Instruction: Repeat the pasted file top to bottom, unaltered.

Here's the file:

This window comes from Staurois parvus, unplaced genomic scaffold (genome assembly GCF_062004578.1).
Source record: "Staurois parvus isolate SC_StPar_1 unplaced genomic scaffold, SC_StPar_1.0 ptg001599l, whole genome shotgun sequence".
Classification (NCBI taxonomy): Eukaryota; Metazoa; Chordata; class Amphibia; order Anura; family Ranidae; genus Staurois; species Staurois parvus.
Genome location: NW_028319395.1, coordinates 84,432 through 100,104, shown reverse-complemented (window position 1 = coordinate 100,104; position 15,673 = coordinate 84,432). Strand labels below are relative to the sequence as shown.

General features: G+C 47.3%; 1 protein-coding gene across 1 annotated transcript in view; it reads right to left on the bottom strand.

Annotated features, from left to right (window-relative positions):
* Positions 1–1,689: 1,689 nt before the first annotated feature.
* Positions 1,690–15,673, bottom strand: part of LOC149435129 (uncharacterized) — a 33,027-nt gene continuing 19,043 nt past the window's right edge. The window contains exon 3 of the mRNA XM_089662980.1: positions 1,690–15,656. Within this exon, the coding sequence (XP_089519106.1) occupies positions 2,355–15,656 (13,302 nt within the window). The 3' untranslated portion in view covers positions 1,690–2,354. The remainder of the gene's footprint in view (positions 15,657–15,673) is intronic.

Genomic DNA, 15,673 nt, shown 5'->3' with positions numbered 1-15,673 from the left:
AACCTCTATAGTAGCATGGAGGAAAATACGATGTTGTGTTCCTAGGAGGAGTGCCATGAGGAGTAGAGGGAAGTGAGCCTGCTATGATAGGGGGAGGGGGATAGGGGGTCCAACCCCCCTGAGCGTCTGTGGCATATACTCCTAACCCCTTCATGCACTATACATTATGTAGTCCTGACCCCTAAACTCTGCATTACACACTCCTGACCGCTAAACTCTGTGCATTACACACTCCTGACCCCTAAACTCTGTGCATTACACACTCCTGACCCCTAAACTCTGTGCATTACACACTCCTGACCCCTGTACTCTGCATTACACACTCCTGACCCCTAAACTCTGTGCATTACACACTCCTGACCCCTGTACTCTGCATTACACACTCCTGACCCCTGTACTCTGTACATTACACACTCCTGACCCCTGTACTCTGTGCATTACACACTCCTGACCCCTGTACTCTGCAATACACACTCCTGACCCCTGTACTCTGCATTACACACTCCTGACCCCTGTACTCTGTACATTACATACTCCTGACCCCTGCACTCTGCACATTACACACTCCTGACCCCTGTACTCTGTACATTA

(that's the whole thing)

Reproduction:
This window comes from Staurois parvus, unplaced genomic scaffold (genome assembly GCF_062004578.1).
Source record: "Staurois parvus isolate SC_StPar_1 unplaced genomic scaffold, SC_StPar_1.0 ptg001599l, whole genome shotgun sequence".
Classification (NCBI taxonomy): Eukaryota; Metazoa; Chordata; class Amphibia; order Anura; family Ranidae; genus Staurois; species Staurois parvus.
Genome location: NW_028319395.1, coordinates 84,432 through 100,104, shown reverse-complemented (window position 1 = coordinate 100,104; position 15,673 = coordinate 84,432). Strand labels below are relative to the sequence as shown.

General features: G+C 47.3%; 1 protein-coding gene across 1 annotated transcript in view; it reads right to left on the bottom strand.

Annotated features, from left to right (window-relative positions):
* Positions 1–1,689: 1,689 nt before the first annotated feature.
* Positions 1,690–15,673, bottom strand: part of LOC149435129 (uncharacterized) — a 33,027-nt gene continuing 19,043 nt past the window's right edge. The window contains exon 3 of the mRNA XM_089662980.1: positions 1,690–15,656. Within this exon, the coding sequence (XP_089519106.1) occupies positions 2,355–15,656 (13,302 nt within the window). The 3' untranslated portion in view covers positions 1,690–2,354. The remainder of the gene's footprint in view (positions 15,657–15,673) is intronic.

Genomic DNA, 15,673 nt, shown 5'->3' with positions numbered 1-15,673 from the left:
AACCTCTATAGTAGCATGGAGGAAAATACGATGTTGTGTTCCTAGGAGGAGTGCCATGAGGAGTAGAGGGAAGTGAGCCTGCTATGATAGGGGGAGGGGGATAGGGGGTCCAACCCCCCTGAGCGTCTGTGGCATATACTCCTAACCCCTTCATGCACTATACATTATGTAGTCCTGACCCCTAAACTCTGCATTACACACTCCTGACCGCTAAACTCTGTGCATTACACACTCCTGACCCCTAAACTCTGTGCATTACACACTCCTGACCCCTAAACTCTGTGCATTACACACTCCTGACCCCTGTACTCTGCATTACACACTCCTGACCCCTAAACTCTGTGCATTACACACTCCTGACCCCTGTACTCTGCATTACACACTCCTGACCCCTGTACTCTGTACATTACACACTCCTGACCCCTGTACTCTGTGCATTACACACTCCTGACCCCTGTACTCTGCAATACACACTCCTGACCCCTGTACTCTGCATTACACACTCCTGACCCCTGTACTCTGTACATTACATACTCCTGACCCCTGCACTCTGCACATTACACACTCCTGACCCCTGTACTCTGTACATTA